McCormack switched to electric piano for ‘Tigger’ which introduced a rock element to the proceedings. This was carried further by Garrick’s extraordinary solo improvisation on electric violin. Utilising an arsenal of foot pedals he treated and distorted his sound producing some incredible effects including a guitar like sound verging on heavy metal. All this was done with a humour and panache that won over the doubters.

A romp through the tricky roller coaster riffs of Chick Corea’s ‘Spain’ brought forth more great piano playing from the talented McCormack, and was a barnstorming closer to the second set.

The encore, Garrick’s own ‘Gentle’ calmed things down again and everybody went home happy.

Garrick’s violin had been at the heart of things throughout but the whole group were technically brilliant. I don’t think I’ve seen such accomplished musicianship under the ‘jazz’ banner in Leominster before.

Arts Alive are to be congratulated on a truly memorable evening and hopefully this will encourage more professional musicians on the London jazz scene to visit rural locations.

Live: Lion Ballroom, Arts Centre, Leominster

Christian Garrick Quartet

Monday, February 27, 2006

Reviewed by: Ian Mann

Live Review

5 out of 5

Live review

Garrick's violin had been at the heart of things throughout but the whole group were technically brilliant.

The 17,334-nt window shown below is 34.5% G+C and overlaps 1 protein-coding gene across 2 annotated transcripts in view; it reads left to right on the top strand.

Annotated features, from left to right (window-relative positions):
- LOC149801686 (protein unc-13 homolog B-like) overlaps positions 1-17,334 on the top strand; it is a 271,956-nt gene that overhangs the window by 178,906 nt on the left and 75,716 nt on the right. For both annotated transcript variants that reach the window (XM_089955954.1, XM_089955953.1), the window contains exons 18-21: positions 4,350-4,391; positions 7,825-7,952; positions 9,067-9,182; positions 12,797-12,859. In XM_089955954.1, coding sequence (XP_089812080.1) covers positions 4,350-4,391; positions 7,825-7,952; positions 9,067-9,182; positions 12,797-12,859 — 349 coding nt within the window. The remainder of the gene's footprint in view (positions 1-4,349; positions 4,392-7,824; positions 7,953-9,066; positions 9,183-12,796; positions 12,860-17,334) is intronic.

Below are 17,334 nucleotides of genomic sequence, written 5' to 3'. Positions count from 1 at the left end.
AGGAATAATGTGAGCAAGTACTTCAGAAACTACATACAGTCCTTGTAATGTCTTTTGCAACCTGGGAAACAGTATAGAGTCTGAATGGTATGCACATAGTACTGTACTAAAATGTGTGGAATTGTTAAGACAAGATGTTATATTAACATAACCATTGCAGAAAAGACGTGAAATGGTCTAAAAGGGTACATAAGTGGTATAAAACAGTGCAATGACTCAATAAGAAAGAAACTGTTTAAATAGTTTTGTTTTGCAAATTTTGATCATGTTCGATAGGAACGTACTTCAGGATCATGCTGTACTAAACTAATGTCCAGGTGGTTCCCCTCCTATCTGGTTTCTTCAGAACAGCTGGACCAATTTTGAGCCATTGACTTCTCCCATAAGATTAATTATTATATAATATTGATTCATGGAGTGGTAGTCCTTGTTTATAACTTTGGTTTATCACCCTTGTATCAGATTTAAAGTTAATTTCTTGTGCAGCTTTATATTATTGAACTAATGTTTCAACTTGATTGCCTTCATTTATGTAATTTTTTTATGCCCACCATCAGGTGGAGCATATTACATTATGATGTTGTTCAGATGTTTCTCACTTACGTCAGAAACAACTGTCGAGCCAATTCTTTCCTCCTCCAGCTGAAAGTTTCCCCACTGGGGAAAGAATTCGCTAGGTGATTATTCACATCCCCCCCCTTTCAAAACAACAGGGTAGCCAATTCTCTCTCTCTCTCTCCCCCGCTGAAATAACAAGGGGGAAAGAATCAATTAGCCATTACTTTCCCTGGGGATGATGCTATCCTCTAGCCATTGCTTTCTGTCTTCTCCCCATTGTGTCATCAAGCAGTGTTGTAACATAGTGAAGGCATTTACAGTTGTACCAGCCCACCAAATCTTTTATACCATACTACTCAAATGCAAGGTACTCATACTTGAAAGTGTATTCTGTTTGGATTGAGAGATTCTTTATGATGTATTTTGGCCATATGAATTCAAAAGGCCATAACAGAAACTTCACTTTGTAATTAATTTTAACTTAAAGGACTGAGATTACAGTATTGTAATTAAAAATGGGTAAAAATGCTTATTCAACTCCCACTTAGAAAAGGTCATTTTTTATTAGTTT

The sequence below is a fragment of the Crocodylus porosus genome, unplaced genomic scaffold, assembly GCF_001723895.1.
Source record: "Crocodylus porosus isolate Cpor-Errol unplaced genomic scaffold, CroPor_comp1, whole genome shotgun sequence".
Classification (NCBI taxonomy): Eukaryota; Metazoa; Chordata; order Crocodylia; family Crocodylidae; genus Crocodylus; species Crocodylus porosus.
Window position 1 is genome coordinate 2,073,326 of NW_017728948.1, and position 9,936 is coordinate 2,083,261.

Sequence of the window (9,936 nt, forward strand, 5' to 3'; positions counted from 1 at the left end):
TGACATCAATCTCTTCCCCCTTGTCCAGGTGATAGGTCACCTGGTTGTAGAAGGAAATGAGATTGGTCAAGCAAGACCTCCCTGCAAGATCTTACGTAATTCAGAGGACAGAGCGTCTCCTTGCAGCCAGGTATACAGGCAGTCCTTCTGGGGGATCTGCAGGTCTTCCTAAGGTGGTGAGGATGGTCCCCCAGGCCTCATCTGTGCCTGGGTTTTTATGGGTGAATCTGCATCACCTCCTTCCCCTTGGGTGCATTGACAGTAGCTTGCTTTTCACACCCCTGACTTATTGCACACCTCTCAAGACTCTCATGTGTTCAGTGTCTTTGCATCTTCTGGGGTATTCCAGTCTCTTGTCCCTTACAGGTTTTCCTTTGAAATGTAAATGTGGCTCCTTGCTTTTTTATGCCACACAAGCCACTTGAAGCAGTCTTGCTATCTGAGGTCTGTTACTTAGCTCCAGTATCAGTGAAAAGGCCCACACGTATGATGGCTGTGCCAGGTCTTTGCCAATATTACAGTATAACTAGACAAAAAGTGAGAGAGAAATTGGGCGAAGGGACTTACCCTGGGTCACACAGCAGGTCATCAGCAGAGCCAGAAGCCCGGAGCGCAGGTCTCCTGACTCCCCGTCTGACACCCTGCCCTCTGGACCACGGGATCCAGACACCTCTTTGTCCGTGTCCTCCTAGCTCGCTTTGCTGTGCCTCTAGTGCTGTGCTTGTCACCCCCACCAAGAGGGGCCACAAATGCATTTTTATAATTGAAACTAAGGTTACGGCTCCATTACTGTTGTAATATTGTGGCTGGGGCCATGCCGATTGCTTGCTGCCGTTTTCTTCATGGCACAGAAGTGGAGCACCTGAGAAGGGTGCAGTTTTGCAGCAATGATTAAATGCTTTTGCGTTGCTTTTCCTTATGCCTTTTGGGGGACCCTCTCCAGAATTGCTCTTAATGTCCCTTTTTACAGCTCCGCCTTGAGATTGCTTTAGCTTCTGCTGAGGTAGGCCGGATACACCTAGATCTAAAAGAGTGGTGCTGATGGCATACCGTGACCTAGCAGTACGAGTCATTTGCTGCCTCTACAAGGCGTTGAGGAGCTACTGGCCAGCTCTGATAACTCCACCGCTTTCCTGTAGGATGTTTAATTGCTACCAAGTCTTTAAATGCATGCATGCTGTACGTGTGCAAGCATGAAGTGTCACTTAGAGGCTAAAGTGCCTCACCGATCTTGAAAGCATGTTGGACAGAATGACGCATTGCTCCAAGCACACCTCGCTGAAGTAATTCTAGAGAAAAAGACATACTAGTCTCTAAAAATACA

Virtuoso jazz violinist Christian Garrick and his quartet performed an excellent and well balanced programme of varied music at this Arts Alive event held at Leominster’s exquisite Lion Ballroom.

The violin is an instrument rarely used in jazz and the late, great Stephane Grapelli remains the benchmark by which all other players will be judged.

However, there are so many groups playing Grapelli’s ‘Hot Club De France’ style that it has become something of a cliche. Garrick declined to take that easy option and instead offered something far more modern and adventurous, featuring many original compositions. Given his musical lineage (he is the son of the British jazz institution; the pianist, composer and educator Michael Garrick) one would expect nothing less.

The quartet kicked off with ‘CK1’ dedicated to Charles Kennedy but owing something in compositional style to Keith Jarrett. This excellent opener served to highlight the quality of the band Garrick had assembled.